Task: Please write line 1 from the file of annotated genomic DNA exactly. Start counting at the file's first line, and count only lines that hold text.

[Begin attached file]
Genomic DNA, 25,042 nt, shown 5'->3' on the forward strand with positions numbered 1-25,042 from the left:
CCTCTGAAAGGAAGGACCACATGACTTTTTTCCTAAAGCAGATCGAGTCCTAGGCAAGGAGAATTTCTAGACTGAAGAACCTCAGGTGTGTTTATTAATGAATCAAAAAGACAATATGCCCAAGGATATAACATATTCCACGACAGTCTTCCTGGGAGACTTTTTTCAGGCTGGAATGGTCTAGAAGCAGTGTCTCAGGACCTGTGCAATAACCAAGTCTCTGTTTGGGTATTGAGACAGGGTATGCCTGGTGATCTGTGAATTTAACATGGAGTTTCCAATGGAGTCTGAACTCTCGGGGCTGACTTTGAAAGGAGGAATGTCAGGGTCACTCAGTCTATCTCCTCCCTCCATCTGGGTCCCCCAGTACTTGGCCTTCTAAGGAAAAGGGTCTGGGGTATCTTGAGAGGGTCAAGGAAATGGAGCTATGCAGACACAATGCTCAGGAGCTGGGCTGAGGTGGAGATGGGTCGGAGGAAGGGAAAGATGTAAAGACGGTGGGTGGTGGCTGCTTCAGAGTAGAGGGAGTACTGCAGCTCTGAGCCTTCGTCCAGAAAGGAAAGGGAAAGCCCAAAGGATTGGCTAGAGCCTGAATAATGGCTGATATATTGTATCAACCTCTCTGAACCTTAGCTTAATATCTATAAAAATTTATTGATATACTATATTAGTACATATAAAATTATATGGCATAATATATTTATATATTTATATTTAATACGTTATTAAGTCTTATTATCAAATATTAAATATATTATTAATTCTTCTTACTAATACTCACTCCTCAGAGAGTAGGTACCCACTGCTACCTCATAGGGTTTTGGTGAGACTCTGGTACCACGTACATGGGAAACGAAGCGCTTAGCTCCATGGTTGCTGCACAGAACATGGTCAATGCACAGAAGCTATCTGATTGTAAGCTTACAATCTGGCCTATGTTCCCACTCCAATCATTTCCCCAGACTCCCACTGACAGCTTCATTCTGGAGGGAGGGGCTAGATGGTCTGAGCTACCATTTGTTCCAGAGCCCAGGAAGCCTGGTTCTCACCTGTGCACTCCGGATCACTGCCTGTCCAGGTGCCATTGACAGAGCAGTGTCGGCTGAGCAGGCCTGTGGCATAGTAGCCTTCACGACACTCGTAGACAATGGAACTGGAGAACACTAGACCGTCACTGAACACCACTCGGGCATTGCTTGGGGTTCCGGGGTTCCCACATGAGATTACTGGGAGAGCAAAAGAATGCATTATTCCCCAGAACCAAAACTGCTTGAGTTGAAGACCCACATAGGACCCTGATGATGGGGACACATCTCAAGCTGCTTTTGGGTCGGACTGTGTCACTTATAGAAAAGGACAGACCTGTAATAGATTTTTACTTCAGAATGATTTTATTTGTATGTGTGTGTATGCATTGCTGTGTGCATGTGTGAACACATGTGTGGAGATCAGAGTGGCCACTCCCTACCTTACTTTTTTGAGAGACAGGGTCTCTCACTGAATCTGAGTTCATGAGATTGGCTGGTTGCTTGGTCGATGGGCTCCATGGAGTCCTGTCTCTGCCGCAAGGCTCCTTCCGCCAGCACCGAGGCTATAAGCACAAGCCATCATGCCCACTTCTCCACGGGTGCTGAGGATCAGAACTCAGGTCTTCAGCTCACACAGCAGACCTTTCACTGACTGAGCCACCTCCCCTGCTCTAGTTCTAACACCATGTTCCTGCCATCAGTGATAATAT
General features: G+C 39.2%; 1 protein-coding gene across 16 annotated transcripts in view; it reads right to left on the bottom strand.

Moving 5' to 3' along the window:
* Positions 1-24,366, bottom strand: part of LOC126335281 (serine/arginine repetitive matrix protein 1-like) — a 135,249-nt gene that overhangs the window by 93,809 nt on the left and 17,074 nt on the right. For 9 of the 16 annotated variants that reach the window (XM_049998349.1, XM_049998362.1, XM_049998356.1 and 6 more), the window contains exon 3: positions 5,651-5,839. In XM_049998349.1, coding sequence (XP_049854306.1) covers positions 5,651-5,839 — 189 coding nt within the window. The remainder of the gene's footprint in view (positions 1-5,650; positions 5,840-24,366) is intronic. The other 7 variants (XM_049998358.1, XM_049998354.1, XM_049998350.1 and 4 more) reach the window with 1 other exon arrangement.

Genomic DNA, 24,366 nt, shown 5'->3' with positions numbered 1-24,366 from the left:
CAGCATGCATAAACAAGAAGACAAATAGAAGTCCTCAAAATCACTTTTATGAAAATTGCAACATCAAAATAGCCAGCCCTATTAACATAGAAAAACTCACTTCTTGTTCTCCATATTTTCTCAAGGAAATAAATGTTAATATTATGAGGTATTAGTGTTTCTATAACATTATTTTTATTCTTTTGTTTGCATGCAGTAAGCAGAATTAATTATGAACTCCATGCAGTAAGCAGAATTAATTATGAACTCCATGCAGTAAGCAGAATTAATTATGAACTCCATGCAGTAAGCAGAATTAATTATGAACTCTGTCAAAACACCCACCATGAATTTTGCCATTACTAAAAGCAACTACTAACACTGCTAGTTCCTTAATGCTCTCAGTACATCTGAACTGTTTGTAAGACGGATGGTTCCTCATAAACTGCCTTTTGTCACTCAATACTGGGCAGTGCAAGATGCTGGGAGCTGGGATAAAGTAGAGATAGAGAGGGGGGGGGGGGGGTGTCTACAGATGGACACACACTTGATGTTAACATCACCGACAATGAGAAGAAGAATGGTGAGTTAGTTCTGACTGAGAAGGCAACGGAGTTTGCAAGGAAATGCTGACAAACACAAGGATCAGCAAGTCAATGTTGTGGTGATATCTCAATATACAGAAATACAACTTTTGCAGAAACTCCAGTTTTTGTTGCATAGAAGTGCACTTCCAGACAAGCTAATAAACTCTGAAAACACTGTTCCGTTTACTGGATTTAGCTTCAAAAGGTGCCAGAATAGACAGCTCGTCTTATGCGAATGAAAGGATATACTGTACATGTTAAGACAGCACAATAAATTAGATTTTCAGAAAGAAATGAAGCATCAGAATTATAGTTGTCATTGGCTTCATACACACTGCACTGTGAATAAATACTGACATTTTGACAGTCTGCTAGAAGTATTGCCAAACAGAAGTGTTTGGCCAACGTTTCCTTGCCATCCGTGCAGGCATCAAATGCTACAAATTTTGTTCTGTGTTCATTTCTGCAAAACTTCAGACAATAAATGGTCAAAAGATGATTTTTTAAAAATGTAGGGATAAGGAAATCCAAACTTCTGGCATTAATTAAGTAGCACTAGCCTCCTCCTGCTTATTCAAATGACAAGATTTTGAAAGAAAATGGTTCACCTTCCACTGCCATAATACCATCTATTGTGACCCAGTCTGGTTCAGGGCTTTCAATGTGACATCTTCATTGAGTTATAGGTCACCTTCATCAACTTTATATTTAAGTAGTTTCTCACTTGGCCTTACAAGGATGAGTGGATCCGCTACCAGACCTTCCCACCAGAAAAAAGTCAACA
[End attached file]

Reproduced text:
Genomic DNA, 25,042 nt, shown 5'->3' on the forward strand with positions numbered 1-25,042 from the left: